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Iraq arrests mastermind of deadly 2016 bombing

Published: Updated:

Iraq said Monday it has detained the mastermind behind a deadly 2016 bombing in a Baghdad shopping center, which killed around 300 people and wounded 250.

The suicide car bombing in the central Karradah district was the deadliest attack by a single bomber in the Iraqi capital after the 2003 US-led invasion that toppled Iraqi dictator Saddam Hussein.

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Two Iraqi intelligence officials said the man identified as Ghazwan al-Zobai, an Iraqi, was detained during a complex operation that was carried out with the cooperation of a neighboring country they did not name. He had been tracked by authorities for months.

They told The Associated Press that al-Zobai was detained in an unidentified foreign country and transported to Iraq two days ago. They spoke on condition of anonymity because they were not authorized to speak of the operation on the record.

The 29-year-old al-Zobai was an al-Qaeda militant when he was imprisoned by the Americans in Iraq at Cropper prison until 2008, and then escaped from Abu Ghraib prison in 2013. He joined the ISIS group after that.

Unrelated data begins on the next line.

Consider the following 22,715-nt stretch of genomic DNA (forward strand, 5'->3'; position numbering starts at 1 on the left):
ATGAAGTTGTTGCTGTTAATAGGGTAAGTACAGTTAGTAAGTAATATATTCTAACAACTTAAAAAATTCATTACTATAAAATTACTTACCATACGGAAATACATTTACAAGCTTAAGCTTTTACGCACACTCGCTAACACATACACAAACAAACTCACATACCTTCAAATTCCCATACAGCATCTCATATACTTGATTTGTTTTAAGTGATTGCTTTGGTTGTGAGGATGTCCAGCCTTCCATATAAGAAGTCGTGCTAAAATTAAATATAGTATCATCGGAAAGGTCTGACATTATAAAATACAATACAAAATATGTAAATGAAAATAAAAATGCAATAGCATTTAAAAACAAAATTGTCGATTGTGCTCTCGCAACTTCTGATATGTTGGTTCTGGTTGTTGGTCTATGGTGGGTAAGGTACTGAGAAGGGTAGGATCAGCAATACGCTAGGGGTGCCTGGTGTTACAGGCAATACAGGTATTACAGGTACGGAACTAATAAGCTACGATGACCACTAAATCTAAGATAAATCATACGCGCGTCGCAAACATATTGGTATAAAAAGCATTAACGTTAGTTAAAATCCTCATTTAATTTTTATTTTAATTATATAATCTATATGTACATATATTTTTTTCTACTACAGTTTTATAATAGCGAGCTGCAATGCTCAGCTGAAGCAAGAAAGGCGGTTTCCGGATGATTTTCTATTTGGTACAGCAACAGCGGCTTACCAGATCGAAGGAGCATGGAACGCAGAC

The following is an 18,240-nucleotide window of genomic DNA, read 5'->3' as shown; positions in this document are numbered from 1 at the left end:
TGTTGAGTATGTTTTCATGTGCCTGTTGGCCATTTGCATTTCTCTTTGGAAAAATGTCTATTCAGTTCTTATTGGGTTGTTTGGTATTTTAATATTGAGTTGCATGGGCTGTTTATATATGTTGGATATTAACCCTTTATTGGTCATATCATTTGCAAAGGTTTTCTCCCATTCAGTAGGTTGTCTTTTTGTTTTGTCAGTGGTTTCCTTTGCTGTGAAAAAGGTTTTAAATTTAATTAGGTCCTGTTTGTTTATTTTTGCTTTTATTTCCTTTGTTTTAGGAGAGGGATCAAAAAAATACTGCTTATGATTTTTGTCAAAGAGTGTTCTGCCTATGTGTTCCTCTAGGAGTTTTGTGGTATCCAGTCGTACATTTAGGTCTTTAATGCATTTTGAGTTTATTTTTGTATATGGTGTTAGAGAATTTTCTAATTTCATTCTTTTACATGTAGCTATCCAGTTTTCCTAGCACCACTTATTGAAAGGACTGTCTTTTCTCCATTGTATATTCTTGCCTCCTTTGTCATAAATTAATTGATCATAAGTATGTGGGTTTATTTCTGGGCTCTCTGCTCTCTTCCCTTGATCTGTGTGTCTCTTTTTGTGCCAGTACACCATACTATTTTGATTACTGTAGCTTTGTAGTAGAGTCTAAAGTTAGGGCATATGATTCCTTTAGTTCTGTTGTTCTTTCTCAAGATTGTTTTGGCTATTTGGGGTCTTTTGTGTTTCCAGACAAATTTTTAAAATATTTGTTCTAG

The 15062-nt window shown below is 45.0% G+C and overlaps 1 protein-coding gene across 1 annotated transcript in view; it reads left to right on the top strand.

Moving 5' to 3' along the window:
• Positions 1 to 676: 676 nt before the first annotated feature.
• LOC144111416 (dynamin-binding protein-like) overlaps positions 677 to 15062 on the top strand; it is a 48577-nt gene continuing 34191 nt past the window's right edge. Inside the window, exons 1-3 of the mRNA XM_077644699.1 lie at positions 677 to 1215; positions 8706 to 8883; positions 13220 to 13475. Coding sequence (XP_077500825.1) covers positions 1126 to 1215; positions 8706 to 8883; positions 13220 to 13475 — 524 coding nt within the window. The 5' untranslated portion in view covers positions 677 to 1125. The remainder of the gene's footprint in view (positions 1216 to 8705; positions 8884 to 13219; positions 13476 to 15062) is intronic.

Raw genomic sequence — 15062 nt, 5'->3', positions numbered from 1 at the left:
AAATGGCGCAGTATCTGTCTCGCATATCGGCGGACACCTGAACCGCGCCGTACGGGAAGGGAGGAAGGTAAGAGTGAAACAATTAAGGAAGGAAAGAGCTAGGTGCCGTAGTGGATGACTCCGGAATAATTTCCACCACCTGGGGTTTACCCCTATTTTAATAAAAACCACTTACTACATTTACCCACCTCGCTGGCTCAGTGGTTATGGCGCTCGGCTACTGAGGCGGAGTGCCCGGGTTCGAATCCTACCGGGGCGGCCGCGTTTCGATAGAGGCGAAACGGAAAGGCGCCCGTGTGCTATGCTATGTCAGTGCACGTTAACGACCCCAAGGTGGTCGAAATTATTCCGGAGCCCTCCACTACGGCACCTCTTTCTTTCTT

The officials said al-Zobai plotted many attacks in Iraq, the most infamous of which was the 2016 bombing in Karrada in 2016. He operated under the Alias Abu Obaida.

Iraqi Prime Minister Mustafa al-Kadhimi tweeted news of the arrest later Monday, describing al-Zobai as the “primary culprit behind the Karrada atrocity and many others.”

At least 292 people died from the bombing, most of them from an ensuing fire that turned the Hadi shopping center into an inferno. The blaze was fed by a tinderbox of shops filled with clothing and oil-based perfumes for sale and lined with flammable panels.

Al-Zobai's arrest came in the second such operation conducted by the Iraqi National Intelligence Service since Iraq’s federal elections Oct. 10.

Iraqi officials said they captured Sami Jasim, an ISIS leader last Monday in a similar operation abroad. Jasim had a $5 million bounty on his head from the US State Department’s Rewards for Justice program, which describes him as having been “instrumental in managing finances for ISIS terrorist operations.”

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